Heroes for Health: Lolli Hawes

This spotlight series is designed to profile members of the Racine Collaborative for Children’s Mental Health. Over the coming months, the series will feature individual Collaborative members, each of whom is integral to the group’s efforts to forge stronger connections and establish new approaches to strengthen the social and emotional development of our children.

This series is an opportunity to highlight and recognize the diverse individuals, services and resources available to the Racine community.

Who: Dr. Lolli Haws, Superintendent of the Racine Unified School District

Website: http://www.racine.k12.wi.us

Email: lolli.haws@rusd.org

Phone: (262) 631-7064

Twitter: @RacineUnified

About Racine Unified School District: Located in southeastern Wisconsin, Racine Unified School District (RUSD) is the fifth largest school district in the state, serving more than 20,000 students. The District has 20 elementary schools including 3 magnet elementary schools, 7 middle schools including 1 magnet middle school and 1 charter middle school, and 5 high schools including 1 magnet high school and 1 charter high school.

RUSD’s mission is to educate every student to succeed. The District’s North Star Vision – that all students graduate career and/or college ready – guides its highly qualified educators in providing rigorous and engaging learning experiences for students. RUSD offers a wide variety of choices and programs that create opportunities for all students to excel, and the District’s culturally diverse schools prepare students to thrive in a global community.

Words from Lolli, a Hero for Health:

We, who have taught multiple generations of students, have watched the role of educational institutions change over the years. Our schools are more diverse, our parenting techniques are different, and the role of the teacher has changed. Teachers today are not only tasked with focusing on the academic needs of children, but we must also look after their social and emotional well-being.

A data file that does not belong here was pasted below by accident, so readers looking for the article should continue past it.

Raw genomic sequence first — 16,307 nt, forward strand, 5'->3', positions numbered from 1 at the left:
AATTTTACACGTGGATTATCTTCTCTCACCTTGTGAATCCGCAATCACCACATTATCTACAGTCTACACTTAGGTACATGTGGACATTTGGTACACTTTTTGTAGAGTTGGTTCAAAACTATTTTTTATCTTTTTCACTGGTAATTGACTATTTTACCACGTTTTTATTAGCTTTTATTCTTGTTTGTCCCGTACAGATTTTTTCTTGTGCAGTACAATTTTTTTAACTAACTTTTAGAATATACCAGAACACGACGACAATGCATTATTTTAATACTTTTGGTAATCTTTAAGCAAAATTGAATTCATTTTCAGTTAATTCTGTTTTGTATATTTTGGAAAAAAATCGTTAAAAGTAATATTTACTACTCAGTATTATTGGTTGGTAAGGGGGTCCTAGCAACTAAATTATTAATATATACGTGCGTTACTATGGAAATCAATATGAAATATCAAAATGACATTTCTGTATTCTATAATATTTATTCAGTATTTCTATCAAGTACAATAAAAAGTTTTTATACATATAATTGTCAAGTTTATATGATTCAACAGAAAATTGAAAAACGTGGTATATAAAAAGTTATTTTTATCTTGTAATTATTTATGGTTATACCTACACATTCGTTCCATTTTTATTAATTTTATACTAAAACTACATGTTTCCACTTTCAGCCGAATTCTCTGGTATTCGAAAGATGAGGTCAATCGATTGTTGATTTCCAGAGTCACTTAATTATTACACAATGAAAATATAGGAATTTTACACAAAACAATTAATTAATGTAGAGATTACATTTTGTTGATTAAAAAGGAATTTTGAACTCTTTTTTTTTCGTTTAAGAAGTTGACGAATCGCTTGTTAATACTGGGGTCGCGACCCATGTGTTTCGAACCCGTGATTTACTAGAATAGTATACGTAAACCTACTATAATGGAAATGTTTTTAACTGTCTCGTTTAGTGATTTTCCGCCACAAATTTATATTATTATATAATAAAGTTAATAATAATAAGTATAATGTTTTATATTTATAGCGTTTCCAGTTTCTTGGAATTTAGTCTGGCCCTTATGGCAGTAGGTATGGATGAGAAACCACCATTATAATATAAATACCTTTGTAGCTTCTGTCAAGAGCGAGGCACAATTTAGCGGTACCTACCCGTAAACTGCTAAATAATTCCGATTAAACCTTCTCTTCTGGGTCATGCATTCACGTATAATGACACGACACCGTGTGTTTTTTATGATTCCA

The role of parents, too, has changed. Many parents are working overtime to provide for their children. They need more from their child’s school than an academic education. They also need a school that will provide social and emotional care for their child.

The school-based mental health model could be just what we need to bridge these two important areas. If we can provide mental health resources in school, it will be easier for busy parents to participate in the process. We can eliminate the burden of multiple phone calls, appointments and provider searches, all of which hinder access to care. School-based mental health care can also provide a welcome resource for our school’s social workers, building a team of committed adults focused on supporting the social and emotional health of students.

A more comprehensive approach of school-based care can also support teachers in further adapting to their ever-changing role – providing access to a broader perspective on a student’s classroom behavior and with what underlying issues he or she may be struggling.

We are building toward a day when the parents of Racine can send their children out into the world confident that they are fully prepared - socially, emotionally and academically. We want only the best for the young people of Racine. When our children are thriving, we will know we have done our job.

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